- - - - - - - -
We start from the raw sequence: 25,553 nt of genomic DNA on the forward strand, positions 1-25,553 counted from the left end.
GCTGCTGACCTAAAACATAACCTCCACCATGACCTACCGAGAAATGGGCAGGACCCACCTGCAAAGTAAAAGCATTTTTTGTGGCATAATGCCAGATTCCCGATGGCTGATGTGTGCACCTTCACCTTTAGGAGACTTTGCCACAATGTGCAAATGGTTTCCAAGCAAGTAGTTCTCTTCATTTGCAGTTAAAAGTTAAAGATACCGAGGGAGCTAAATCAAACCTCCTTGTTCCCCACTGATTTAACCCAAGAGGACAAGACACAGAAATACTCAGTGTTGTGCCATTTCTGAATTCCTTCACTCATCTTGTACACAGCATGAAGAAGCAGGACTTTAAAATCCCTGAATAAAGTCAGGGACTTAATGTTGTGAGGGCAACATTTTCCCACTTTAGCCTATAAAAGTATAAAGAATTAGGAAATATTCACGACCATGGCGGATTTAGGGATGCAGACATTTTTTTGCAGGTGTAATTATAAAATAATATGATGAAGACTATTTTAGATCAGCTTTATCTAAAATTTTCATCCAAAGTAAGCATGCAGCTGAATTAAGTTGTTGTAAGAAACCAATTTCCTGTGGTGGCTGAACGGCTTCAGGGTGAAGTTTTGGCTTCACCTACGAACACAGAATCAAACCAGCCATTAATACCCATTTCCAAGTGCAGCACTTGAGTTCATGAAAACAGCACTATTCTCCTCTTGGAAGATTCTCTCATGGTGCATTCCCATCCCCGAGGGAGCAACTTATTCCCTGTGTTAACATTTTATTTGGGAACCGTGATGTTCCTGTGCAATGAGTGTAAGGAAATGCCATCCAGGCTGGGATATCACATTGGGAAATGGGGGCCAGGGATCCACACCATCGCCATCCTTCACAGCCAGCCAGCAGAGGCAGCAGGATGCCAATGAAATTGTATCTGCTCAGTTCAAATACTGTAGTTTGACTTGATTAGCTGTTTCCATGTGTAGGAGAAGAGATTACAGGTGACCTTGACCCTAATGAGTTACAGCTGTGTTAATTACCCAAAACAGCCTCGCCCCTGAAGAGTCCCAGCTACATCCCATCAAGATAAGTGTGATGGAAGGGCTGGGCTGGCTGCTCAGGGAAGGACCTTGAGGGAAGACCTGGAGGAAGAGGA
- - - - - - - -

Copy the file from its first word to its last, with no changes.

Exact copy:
We start from the raw sequence: 25,553 nt of genomic DNA on the forward strand, positions 1-25,553 counted from the left end.
GCTGCTGACCTAAAACATAACCTCCACCATGACCTACCGAGAAATGGGCAGGACCCACCTGCAAAGTAAAAGCATTTTTTGTGGCATAATGCCAGATTCCCGATGGCTGATGTGTGCACCTTCACCTTTAGGAGACTTTGCCACAATGTGCAAATGGTTTCCAAGCAAGTAGTTCTCTTCATTTGCAGTTAAAAGTTAAAGATACCGAGGGAGCTAAATCAAACCTCCTTGTTCCCCACTGATTTAACCCAAGAGGACAAGACACAGAAATACTCAGTGTTGTGCCATTTCTGAATTCCTTCACTCATCTTGTACACAGCATGAAGAAGCAGGACTTTAAAATCCCTGAATAAAGTCAGGGACTTAATGTTGTGAGGGCAACATTTTCCCACTTTAGCCTATAAAAGTATAAAGAATTAGGAAATATTCACGACCATGGCGGATTTAGGGATGCAGACATTTTTTTGCAGGTGTAATTATAAAATAATATGATGAAGACTATTTTAGATCAGCTTTATCTAAAATTTTCATCCAAAGTAAGCATGCAGCTGAATTAAGTTGTTGTAAGAAACCAATTTCCTGTGGTGGCTGAACGGCTTCAGGGTGAAGTTTTGGCTTCACCTACGAACACAGAATCAAACCAGCCATTAATACCCATTTCCAAGTGCAGCACTTGAGTTCATGAAAACAGCACTATTCTCCTCTTGGAAGATTCTCTCATGGTGCATTCCCATCCCCGAGGGAGCAACTTATTCCCTGTGTTAACATTTTATTTGGGAACCGTGATGTTCCTGTGCAATGAGTGTAAGGAAATGCCATCCAGGCTGGGATATCACATTGGGAAATGGGGGCCAGGGATCCACACCATCGCCATCCTTCACAGCCAGCCAGCAGAGGCAGCAGGATGCCAATGAAATTGTATCTGCTCAGTTCAAATACTGTAGTTTGACTTGATTAGCTGTTTCCATGTGTAGGAGAAGAGATTACAGGTGACCTTGACCCTAATGAGTTACAGCTGTGTTAATTACCCAAAACAGCCTCGCCCCTGAAGAGTCCCAGCTACATCCCATCAAGATAAGTGTGATGGAAGGGCTGGGCTGGCTGCTCAGGGAAGGACCTTGAGGGAAGACCTGGAGGAAGAGGA